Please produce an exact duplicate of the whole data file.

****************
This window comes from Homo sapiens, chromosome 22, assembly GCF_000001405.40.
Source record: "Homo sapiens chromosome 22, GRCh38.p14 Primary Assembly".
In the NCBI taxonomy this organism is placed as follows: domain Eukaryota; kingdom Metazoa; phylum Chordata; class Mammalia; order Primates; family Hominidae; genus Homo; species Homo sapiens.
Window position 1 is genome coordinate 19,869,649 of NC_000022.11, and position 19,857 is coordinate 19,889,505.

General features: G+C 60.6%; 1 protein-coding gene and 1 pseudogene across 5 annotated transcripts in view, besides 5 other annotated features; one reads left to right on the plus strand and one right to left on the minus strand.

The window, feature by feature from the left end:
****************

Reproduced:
This window comes from Homo sapiens, chromosome 22, assembly GCF_000001405.40.
Source record: "Homo sapiens chromosome 22, GRCh38.p14 Primary Assembly".
In the NCBI taxonomy this organism is placed as follows: domain Eukaryota; kingdom Metazoa; phylum Chordata; class Mammalia; order Primates; family Hominidae; genus Homo; species Homo sapiens.
Window position 1 is genome coordinate 19,869,649 of NC_000022.11, and position 19,857 is coordinate 19,889,505.

General features: G+C 60.6%; 1 protein-coding gene and 1 pseudogene across 5 annotated transcripts in view, besides 5 other annotated features; one reads left to right on the plus strand and one right to left on the minus strand.

The window, feature by feature from the left end: